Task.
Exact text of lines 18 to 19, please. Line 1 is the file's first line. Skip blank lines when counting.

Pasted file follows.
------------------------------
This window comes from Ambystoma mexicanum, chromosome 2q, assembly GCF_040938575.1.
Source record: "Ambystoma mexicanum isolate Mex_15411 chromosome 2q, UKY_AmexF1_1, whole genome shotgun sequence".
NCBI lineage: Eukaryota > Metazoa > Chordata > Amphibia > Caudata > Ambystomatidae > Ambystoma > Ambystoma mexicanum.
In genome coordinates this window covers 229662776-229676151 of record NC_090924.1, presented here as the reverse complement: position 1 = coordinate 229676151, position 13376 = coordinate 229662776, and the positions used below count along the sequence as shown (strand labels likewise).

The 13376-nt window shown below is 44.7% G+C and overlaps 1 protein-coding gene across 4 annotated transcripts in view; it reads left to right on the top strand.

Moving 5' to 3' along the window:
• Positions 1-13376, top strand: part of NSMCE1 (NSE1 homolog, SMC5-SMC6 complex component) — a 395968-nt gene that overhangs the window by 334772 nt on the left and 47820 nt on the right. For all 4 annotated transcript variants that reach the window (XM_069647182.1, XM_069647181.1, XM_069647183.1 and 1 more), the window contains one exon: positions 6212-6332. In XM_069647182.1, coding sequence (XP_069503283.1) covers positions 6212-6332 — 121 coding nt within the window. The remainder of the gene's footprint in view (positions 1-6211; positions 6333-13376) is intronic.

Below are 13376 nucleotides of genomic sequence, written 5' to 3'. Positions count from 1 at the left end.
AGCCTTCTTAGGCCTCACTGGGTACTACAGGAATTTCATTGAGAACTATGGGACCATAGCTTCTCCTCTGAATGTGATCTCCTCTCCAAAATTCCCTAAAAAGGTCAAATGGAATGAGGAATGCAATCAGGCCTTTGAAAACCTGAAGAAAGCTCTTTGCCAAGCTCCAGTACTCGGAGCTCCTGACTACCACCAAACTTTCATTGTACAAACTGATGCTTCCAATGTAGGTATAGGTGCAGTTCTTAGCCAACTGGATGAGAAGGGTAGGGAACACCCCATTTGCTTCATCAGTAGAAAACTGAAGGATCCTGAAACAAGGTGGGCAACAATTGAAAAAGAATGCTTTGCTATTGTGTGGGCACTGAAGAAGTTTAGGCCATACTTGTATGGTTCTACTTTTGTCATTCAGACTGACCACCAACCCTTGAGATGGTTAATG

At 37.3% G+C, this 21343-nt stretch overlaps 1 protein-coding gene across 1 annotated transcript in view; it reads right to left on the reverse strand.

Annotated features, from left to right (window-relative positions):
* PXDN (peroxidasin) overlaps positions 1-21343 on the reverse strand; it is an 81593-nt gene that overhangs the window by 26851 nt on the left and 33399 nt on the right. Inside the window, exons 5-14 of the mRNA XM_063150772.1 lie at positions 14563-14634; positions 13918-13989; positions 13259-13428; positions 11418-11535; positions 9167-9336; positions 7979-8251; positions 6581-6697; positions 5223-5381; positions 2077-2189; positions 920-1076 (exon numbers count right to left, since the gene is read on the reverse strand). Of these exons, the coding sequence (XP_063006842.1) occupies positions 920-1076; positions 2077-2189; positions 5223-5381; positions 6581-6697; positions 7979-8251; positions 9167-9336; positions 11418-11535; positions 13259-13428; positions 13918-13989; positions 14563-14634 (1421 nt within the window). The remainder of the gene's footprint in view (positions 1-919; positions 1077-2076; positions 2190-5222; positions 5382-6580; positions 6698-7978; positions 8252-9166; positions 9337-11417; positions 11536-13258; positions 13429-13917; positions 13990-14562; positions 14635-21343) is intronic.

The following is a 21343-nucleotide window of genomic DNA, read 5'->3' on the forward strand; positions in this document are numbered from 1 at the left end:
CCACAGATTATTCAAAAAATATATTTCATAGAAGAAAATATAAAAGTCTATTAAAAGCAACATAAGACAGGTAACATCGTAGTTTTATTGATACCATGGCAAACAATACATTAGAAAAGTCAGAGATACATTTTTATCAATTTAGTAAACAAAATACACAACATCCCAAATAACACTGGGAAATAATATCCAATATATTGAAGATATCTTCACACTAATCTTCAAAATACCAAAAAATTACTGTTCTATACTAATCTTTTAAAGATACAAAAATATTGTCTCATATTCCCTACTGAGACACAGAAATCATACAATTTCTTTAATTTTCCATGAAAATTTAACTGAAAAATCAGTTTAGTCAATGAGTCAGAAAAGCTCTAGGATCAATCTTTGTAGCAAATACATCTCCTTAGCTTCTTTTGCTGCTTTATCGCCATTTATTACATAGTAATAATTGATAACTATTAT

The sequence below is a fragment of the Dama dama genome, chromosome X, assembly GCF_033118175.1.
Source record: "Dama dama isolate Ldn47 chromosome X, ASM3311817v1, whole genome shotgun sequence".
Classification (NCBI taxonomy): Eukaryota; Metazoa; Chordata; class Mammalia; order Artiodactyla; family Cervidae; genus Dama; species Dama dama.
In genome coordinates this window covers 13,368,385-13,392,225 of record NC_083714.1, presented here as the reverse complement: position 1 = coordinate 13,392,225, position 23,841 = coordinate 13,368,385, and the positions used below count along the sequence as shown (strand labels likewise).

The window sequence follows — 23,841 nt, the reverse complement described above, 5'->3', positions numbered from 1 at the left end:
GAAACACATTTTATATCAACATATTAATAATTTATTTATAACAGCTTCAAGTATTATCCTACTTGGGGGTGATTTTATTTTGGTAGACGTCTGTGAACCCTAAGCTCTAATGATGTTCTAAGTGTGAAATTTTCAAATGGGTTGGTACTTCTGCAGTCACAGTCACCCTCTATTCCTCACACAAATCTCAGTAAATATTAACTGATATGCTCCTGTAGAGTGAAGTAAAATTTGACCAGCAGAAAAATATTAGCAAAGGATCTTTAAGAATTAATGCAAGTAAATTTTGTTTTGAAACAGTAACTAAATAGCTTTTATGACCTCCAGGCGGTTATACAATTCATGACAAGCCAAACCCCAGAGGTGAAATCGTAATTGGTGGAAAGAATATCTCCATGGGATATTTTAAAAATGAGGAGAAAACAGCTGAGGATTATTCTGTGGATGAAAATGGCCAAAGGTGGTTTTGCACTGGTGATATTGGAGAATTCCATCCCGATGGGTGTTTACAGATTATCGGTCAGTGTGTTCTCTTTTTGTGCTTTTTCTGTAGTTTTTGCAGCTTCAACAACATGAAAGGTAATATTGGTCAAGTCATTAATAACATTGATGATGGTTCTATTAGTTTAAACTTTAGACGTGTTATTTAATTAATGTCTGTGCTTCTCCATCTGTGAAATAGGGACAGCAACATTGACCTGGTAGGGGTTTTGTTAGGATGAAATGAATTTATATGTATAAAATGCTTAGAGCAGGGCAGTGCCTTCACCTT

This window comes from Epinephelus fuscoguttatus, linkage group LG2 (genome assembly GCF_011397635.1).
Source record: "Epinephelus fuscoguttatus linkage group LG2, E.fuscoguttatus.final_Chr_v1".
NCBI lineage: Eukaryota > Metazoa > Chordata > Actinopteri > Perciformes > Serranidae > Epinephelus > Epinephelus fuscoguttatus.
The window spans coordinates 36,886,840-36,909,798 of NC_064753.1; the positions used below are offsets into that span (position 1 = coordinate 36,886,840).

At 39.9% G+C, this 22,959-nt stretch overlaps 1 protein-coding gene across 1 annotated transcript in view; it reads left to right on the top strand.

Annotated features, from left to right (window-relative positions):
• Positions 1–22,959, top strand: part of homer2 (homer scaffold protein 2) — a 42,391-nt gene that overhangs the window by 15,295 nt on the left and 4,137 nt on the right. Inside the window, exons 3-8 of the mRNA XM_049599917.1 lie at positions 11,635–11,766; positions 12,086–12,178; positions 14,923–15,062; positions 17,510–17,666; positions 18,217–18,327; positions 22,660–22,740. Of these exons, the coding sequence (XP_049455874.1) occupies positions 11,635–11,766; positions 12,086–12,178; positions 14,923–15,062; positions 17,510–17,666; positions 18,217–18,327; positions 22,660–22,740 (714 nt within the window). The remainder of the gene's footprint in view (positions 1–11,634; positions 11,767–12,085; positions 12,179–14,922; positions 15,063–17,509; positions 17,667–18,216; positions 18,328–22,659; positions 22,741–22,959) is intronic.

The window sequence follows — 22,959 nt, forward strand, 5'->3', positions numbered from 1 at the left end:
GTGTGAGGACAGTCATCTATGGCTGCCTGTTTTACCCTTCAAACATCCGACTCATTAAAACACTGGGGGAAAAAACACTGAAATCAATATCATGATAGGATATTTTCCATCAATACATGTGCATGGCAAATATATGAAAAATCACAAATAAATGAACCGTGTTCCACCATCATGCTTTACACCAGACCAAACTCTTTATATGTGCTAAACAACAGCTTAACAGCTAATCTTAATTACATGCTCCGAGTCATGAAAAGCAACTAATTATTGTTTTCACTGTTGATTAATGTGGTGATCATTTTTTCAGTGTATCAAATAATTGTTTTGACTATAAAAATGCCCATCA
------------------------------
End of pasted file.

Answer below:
In genome coordinates this window covers 13,368,385-13,392,225 of record NC_083714.1, presented here as the reverse complement: position 1 = coordinate 13,392,225, position 23,841 = coordinate 13,368,385, and the positions used below count along the sequence as shown (strand labels likewise).

The window sequence follows — 23,841 nt, the reverse complement described above, 5'->3', positions numbered from 1 at the left end: